A little programming puzzle: /=


/= is Common Lisp’s not-equals function (similar to the != operator from C). In Common Lisp /= is restricted to numbers and it is in fact an error to call it with any other type, but not a lot of people know that. It looks like an innocuous enough function, until one considers that like a lot of Lisp functions it can take any number of arguments:

(/= x1 x2 x3 ... xn)

The semantics of /= are to return True if and only if no two numbers are the same value. Note that (/= 1 2 1) is False; it is insufficient to merely consider adjacent pairs, if any pair have the same value then the function should return False.

Contrast this with the semantics of the function for equality, =, which returns True if and only if all numbers have the same value. This can be implemented by checking adjacent pairs, or comparing each argument against the first, a straightforward O(n) algorithm.

So the puzzle is, how do you implement /=? Given a list of numbers we want to return False if any pair have the same value, returning True otherwise. It’s most interesting if we consider the complexity and therefore the case when we have large numbers of arguments.

Common Lisp implements a wide range of number types: unbounded integers (bignums), unbounded rationals, finite precision floating-point types, and complex versions of all of those. /= compares numbers by value so the integer 0, the floating-point number 0d0, and the complex floating-point number #C(0d0 0d0) are all equal. Note that any real number can be considered as being equal in value to a complex number with a 0 imaginary part; also note that any floating-point number can be converted to a rational having exactly the same value (see my blog article on the subject). That means that for simplification we might want to convert all input numbers to the type (complex rational) before proceeding. Since that’s obviously a bounded time operation it doesn’t affect the complexity of whatever algorithm we come up with. That cuts down on the number of different types of pair-wise comparison operators that we might need.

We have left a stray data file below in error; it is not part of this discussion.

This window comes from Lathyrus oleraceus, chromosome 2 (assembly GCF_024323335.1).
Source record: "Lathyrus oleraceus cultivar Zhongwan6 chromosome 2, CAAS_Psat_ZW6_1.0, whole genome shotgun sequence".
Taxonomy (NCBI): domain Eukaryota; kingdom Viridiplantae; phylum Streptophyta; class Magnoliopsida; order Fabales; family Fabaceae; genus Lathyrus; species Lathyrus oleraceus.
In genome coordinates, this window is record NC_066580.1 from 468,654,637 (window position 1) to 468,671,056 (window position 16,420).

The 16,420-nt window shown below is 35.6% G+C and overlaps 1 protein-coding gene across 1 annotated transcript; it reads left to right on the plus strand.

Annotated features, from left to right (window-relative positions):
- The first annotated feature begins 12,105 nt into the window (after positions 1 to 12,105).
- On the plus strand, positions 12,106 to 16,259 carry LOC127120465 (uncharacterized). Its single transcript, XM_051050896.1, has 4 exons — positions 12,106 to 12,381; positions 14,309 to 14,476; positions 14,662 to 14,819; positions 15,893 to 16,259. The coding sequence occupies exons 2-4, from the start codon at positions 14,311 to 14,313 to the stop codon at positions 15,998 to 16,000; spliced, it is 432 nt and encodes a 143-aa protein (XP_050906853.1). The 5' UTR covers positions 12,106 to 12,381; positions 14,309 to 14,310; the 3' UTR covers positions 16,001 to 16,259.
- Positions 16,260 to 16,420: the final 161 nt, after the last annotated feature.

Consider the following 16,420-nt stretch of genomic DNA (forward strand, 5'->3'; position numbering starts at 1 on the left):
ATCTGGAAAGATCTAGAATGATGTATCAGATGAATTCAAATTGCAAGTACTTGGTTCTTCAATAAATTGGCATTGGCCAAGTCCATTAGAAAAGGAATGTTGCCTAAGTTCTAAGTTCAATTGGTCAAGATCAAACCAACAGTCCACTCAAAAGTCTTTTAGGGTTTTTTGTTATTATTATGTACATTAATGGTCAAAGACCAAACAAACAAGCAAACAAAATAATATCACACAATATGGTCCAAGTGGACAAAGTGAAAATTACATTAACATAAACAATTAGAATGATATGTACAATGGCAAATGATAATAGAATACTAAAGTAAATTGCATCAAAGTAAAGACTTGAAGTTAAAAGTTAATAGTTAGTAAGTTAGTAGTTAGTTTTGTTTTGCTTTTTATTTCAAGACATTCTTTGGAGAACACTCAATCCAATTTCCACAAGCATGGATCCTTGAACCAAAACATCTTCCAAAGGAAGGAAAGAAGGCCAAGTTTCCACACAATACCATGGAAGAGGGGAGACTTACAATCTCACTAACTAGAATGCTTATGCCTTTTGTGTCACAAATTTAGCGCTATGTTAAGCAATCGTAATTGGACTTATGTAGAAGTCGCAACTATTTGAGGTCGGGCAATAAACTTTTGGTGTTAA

The first, obviously naïve, approach would be to compare all possible pairs. That obviously works and is obviously O(n2).

If you like a puzzle, try improving upon this naïve algorithm before reading on.

The next approach I came up with is to sort the arguments first, and then do comparisons of all the adjacent pairs. Recall that the input numbers are complex and there’s no natural ordering. Doesn’t matter, we can just pick any old ordering, for example lexicographic ordering, where #C(a b) is less then #C(c d) if a < c, or a = c and b < d. This algorithm is O(n log(n)) for the sort (consult any algorithms book) and O(n) for the final comparison of adjacent pairs, so O(n log(n)) overall.